Day 34/35 – Tuesday August 5th
A long hot day. It started with a little battle with bureaucracy, and then it was into the heat. At least 33 degrees celsius (90 something on the weird scale), but also very humid. On the bright side there were two good things – the typhoon developing to our south produced some nice breezes here and there, and everyone in this program will have safely left before the typhoon makes it anywhere near Tokyo or Aichi.
All participants now have a personalized Suica card for use on the trains and subways. It should speed up our movements around the city, and makes for a nice souvenir.
First destination for the day, the bird’s eye view of this sprawling metropolis from the lookouts at the top of the Tokyo Metropolitan Government Buildings in Shinjuku. Not a bad way to see your first glimpse of this massive city. Shinjuku is the world’s busiest train station (7 of the world’s busiest are in Tokyo, 8 if you include Yokohama in the mix) and the views from the top are amazing.
These towers are of course starting to get some competition from “Tokyo Skytree”, but as entry is free, they will probably remain a popular destination for visitors. It was interesting to note that despite all the signs asking for people to understand the importance of saving energy, it doesn’t really apply to the Tokyo Metropolitan Government. Everything was illuminated, at 11:40am.
From Shinjuku, we headed to Akihabara. Known locally as Akiba, this became famous in the 1950s/60s as the electronics district of Tokyo. It was the “go to” place if you needed components, something new, or anything electronic. These days it is gradually evolving to include games, software, musical instruments (Kanda is close by) and various cosplay stores.
The large discount electronic stores such as Bic Camera etc, played a part in the changes that have taken place in Akihabara in recent years, but for the past decade, it has been the internet that is driving the transition.
Our lunch was at that wonderful Japanese institution… Dennys
Some skipped lunch and went straight to dessert. The Denny’s in Japan are actually pretty good. You can almost take a date there. In fact some people do. We chose it because we needed an air-conditioned meeting place.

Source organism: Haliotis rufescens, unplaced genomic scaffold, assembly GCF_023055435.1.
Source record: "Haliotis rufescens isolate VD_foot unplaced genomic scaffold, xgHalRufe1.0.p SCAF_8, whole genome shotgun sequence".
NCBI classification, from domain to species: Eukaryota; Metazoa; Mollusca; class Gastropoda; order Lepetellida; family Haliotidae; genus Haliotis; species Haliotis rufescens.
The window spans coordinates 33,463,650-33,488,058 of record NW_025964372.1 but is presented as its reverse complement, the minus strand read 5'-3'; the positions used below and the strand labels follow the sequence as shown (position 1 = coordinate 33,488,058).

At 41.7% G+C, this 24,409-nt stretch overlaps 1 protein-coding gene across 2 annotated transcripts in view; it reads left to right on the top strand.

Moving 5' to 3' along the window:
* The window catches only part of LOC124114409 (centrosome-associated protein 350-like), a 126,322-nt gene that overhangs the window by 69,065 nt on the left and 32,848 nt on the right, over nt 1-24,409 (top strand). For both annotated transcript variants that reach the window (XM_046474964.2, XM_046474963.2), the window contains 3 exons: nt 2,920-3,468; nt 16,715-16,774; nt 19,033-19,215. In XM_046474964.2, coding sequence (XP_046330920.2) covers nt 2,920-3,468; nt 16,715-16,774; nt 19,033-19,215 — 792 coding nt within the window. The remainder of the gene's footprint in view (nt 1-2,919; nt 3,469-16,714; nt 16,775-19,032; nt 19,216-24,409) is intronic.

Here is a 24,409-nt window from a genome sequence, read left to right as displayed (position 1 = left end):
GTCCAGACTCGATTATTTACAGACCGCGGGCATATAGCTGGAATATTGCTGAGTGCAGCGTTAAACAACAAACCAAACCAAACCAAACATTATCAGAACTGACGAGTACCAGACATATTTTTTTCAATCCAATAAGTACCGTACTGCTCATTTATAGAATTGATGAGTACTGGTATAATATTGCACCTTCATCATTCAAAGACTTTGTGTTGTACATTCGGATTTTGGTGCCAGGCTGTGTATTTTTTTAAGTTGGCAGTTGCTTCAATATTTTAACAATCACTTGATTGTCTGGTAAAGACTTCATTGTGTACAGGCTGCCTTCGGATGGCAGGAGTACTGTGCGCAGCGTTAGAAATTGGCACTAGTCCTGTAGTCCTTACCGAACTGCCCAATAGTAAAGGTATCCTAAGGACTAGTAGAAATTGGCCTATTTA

From the modernity of Akihabara to what?
Original plan was to head to the Imperial Palace, and walk via Ginza to the Hamarikyuu Gardens, but in this heat, not a sensible idea. Step up, Asakusa. Apart from Sensou-ji (a famous temple), this is a major shopping district, immensely popular with both visitors and locals, and with wonderful Kappabashi nearby, it draws a constant stream of visitors. The newest addition to the scene is of course, Tokyo Skytree. You can see it from pretty much everywhere.
We then headed across town to Harajuku, where apart from shopping, we had dinner, and a bit of a break from the heat. Harajuku can be a strange place at times. Streets like Takeshita-dori (extremely popular with the young) run parallel to Omotesando (very high end shopping). The main entrance to Meiji Jingu is immediately adjacent to the station, and it is the beginning of the walk to Shibuya. We didn’t have a lot of time left, and the students complained about not having enough time in Harajuku… until after a walk through Yoyogi Park, they discovered the joys of Shibuya.
Shibuya is a bustling entertainment, shopping, business and transport hub. The south side in particular has been transformed during the last half dozen years. From Yoyogi we headed (on foot) straight to the statue of Hachiko, which is a popular meeting point. The reason we did this though was so the student’s first experience of Shibuya, was the massive 5-way scramble intersection, at peak hour. Welcome to Shibuya. One of our sister schools is a short walk from here. So feel free to contact us if you are interested in studying Japanese in Tokyo.
Sadly we only have one more day. Tomorrow is the infamous “mystery tour”. One of the students (Tiger from Chicago, as he had to leave early) made the decision that we would head to “Number 4”. There are five envelopes, which were sealed a month ago, constantly shuffled, and not numbered until yesterday. We don’t know where “Number 4” will be taking us, but someone will find out at 8:30am tomorrow morning (not that Declan will actually tell us).